8. Inside pg. 3: Part III: Wynand • Plot: Brief synopsis of the plot. • Major events • Climax • Resolution • Characters: As of this section of the novel. • Choose two major characters and describe: who they are, what drives them, why the author chose to include the character, how has the character developed or changed, and what is your reaction to them at this point in the novel? • Symbolism: Find three examples of symbolism from this section. • Quote where the symbol appears in the book • Explain what the symbol is, and what it means • Why is it important? • How does it advance the story or add to the message/theme? • Figurative Language: Three rhetorical devices. • Quote where it appears • Explain the device • Explain why the author used the device "One can't love man without hating most of the creatures who pretend to bear his name."

  9. Inside pg. 4: Part IV: Roark • Plot: Brief synopsis of the plot. • Major events • Climax • Resolution • Characters: As of this section of the novel. • Choose two major characters and describe: who they are, what drives them, why the author chose to include the character, how has the character developed or changed, and what is your reaction to them at this point in the novel? • Symbolism: Find three examples of symbolism from this section. • Quote where the symbol appears in the book • Explain what the symbol is, and what it means • Why is it important? • How does it advance the story or add to the message/theme? • Figurative Language: Three rhetorical devices. • Quote where it appears • Explain the device • Explain why the author used the device “The man who thinks must think and act on his own. The reasoning mind cannot work under any form of compulsion. It cannot not be subordinated to the needs, opinions, or wishes of others. It is not an object of sacrifice.”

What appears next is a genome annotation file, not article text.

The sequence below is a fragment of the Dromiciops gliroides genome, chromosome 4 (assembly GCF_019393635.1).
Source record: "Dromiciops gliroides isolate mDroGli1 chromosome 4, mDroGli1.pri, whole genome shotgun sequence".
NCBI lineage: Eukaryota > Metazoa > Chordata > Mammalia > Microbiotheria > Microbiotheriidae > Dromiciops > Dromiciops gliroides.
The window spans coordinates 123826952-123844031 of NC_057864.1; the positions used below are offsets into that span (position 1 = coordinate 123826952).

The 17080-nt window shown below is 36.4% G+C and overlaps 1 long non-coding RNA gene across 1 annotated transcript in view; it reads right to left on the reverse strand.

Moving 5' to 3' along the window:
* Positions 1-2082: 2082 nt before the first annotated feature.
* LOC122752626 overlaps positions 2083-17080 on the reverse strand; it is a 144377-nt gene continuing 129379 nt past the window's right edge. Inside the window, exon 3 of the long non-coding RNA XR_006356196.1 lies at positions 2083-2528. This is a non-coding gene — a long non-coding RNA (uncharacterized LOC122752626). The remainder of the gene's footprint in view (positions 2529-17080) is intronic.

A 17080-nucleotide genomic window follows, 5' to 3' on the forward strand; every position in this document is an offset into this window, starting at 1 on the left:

10. Inside Contents- pg. 5Novel Dissection • Genre and Theme: • What is the genre? Provide evidence directly from the novel, and an explanation. • What is the theme or themes? Provide evidence and explanation. • Author’s style: • Presence: What feeling do you get of the author’s personality through her portrayal of her characters? Who are clearly her favorites? Her least favorites? How do you know? • What kind of diction and syntax does the author use? Why did she choose to use that style? • What is the level of artificiality? Does the narrator’s voice seem “real” to you?

  11. Inside Contents- pg. 6Rhetorical Situation • Argument: • What argument is being made through this novel? (Think back to the theme.) How successful is the author in making her argument? Provide a quote that you think is particularly moving. • Exigence: • Why did Rand feel this novel needed to be written? • Audience: • Who was Rand’s target audience? Is this a surprise? What evidence did you use to identify the audience? • Purpose: • What was Rand’s purpose in writing this novel? How does her exigence and target audience play into or further that purpose? • Appeals: • Identify Ethos, Logos, and Pathos in the novel as specifically relates to her overall argument. • (Note: this is not necessarily as simple as one of her characters using it. You need to find an instance of each that goes directly back to the argument you identified above.)

  12. Back of Folder • Author information: • Background: date of birth/death; nationality; living conditions; education; entry into writing; influence of background on writing; major world events or conditions going on at the time of writing, etc. • *major world events, background, etc. often influence exigence • Letter to the Author: • Use letter formatting • Mention one thing you liked • One thing you did not like • One question you have for the author • What has reading this book meant to you?

  13. And then you… • Bring it in for a progress check 3/22, 3/29, and 4/8. • daily grades, emails to parents will follow • Final Turn In: April 8-12. • double major grade